Snowflaking is a powerful technique used in personal finance for becoming debt-free. From what I could find, this was first written about by Jaimie at I’ve Paid for This Twice Already. In her primer on the topic, Jaimie explains that snowflaking is taking little bits of money that is collected over a month and applying it to pay off your debt. Of course, in order to get any traction, this technique has to be used in conjunction with an overall plan for becoming debt-free.
The plan that I and many others have used to become debt-free is covered in detail in Dave Ramsey’s book, “The Total Money Makeover”. I won’t go into the details of Dave’s plan here, but if you are not familiar with it, I would highly recommend learning more. Here’s where you can find a good review of the book and Dave’s baby steps for getting control of your money and building wealth. Another great resource that provides additional details is at Gather Little By Little called 6 Ways to kick off your personal finance new year the right way. Trust me, it doesn’t have to be January 1st to start making improvements in your financial life. The best time to start is now.
How to get started snowflaking to reduce your debt.
One of the real beauties of any truly effective technique is its simplicity. Snowflaking is very simple, but also very productive. You just take any extra money that you can save or earn over the course of a month and then add it to what you are already paying towards your debt. As Jaimie explains in her Five Golden Rules For Snowflaking, no amount is too small to be consider a useful snowflake. When you do this, it is truly amazing at how much you can accumulate and the impact it has toward your debt reduction effort.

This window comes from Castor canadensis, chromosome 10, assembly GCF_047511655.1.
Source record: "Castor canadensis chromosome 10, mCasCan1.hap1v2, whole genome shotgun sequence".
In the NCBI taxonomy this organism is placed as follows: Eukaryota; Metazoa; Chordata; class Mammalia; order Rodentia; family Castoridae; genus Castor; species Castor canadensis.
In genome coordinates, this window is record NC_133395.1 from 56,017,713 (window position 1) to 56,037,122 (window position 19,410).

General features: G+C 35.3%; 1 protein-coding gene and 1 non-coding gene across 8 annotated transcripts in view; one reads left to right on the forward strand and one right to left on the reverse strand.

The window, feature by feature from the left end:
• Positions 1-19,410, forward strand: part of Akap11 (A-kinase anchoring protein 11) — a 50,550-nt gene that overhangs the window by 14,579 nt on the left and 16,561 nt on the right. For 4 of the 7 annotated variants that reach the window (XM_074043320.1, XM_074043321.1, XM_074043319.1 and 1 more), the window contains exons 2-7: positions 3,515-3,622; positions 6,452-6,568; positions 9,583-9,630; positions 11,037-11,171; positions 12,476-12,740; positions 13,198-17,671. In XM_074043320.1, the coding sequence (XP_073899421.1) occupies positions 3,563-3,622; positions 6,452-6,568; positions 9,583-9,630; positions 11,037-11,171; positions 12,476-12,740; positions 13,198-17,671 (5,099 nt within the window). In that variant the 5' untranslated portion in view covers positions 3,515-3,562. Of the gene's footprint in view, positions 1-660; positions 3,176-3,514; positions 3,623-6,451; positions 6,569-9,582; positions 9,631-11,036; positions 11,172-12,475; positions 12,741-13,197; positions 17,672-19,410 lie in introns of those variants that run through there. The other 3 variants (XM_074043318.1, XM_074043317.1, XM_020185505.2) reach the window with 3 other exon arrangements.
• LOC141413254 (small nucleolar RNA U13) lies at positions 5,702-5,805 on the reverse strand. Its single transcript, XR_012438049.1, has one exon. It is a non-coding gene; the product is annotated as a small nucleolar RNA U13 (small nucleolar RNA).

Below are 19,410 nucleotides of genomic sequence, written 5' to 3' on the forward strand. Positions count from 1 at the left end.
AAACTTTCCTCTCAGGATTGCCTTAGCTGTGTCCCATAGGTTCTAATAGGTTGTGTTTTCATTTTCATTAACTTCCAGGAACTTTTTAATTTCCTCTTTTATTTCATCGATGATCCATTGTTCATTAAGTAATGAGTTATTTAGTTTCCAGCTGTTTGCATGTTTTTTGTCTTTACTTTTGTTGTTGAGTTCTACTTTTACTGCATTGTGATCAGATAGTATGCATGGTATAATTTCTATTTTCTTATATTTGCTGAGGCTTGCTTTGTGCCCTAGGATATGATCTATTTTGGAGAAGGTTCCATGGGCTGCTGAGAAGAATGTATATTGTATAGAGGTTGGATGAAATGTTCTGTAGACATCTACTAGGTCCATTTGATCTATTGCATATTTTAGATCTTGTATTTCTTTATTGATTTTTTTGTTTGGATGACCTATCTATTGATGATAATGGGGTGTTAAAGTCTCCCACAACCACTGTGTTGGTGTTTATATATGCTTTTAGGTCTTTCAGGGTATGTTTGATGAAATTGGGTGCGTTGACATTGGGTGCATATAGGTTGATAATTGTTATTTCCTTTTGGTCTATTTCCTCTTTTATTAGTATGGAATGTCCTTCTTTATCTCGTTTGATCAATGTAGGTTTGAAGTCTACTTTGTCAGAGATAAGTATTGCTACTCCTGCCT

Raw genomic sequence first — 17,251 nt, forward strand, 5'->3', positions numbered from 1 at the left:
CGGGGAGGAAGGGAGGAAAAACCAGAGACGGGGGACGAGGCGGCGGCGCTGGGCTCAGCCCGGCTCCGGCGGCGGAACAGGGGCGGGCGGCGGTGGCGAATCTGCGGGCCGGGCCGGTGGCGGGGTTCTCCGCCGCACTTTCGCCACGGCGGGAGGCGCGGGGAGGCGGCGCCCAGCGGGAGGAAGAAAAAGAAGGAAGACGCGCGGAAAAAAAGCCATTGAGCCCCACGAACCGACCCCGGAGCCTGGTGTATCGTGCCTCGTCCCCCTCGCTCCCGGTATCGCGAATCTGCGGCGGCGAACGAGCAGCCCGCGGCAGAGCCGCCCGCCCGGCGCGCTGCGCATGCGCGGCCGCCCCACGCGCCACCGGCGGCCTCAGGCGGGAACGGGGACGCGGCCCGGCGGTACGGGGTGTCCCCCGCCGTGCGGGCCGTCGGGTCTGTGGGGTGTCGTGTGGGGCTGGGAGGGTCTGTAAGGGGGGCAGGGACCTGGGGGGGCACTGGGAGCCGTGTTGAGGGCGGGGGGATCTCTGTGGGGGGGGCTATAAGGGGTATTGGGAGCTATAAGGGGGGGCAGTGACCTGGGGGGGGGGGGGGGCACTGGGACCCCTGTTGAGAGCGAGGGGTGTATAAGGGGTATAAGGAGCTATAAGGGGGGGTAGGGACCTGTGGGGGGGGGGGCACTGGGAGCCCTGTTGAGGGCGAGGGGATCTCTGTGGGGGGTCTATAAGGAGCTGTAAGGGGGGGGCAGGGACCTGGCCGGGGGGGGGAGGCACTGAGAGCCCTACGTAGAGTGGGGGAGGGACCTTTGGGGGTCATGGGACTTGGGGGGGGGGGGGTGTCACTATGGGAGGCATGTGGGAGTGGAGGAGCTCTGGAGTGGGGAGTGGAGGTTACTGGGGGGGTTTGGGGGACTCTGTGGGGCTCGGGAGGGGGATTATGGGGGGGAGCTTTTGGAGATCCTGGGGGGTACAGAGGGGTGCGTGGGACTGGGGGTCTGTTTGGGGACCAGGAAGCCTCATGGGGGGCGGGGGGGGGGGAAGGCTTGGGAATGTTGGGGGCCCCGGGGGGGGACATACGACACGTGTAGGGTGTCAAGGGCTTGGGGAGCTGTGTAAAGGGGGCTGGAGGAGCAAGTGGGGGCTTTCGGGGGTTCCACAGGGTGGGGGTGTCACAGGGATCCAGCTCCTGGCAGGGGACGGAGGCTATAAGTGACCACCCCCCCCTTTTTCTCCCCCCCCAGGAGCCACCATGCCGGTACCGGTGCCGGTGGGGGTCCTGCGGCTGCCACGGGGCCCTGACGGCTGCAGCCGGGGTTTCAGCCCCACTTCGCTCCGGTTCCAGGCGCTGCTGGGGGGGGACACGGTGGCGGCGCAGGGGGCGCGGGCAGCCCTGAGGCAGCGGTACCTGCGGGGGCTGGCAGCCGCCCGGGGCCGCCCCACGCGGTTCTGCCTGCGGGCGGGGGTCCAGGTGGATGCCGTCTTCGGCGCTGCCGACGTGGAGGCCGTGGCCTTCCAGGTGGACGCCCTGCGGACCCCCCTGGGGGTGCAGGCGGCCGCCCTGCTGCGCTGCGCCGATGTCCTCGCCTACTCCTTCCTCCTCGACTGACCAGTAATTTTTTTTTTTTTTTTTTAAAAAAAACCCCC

Still confused about where you’re going to find any extra money to use as snowflakes? Let me share my story to help open your mind to the possibilities. When my wife and I started trying to pay off our debt, I honestly didn’t think we had anything beyond spare change to throw at it. However, by working diligently and refining our budget over the course of several months, we came up with over $500 per month. We did this by snowflaking together several small sums of money. We did it by going to level-pay or averaging on our utility bills, reducing our cable TV services, using a prepaid mobile phone, shopping for cheaper car and home owner’s insurance, and cutting back on eating out just to name a few things. These things really add up. We also had a garage sale and used things like bonuses, rebate checks, and tax refunds as snowflakes.
There are literally hundreds of ways to find and gather these small sums of money. In fact, at Finance Gets Personal there is an excellent article titled Snowflaking- 100 Ways to Come Up With More Money for Your Debt Snowball. Here you will find a ton of very creative ideas that will have you paying off debt faster than a snowball melts in…you get the idea! If you are still hungry for more ideas to get out of debt faster, then check out Lynnae’s article titled Finding Snowflakes to Add to Your Snowball at beingfrugal.net. She combines her frugality with snowflaking to speed up the process even further.